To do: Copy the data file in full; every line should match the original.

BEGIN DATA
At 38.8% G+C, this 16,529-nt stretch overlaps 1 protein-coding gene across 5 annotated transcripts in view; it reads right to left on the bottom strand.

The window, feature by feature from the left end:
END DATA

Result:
At 38.8% G+C, this 16,529-nt stretch overlaps 1 protein-coding gene across 5 annotated transcripts in view; it reads right to left on the bottom strand.

The window, feature by feature from the left end: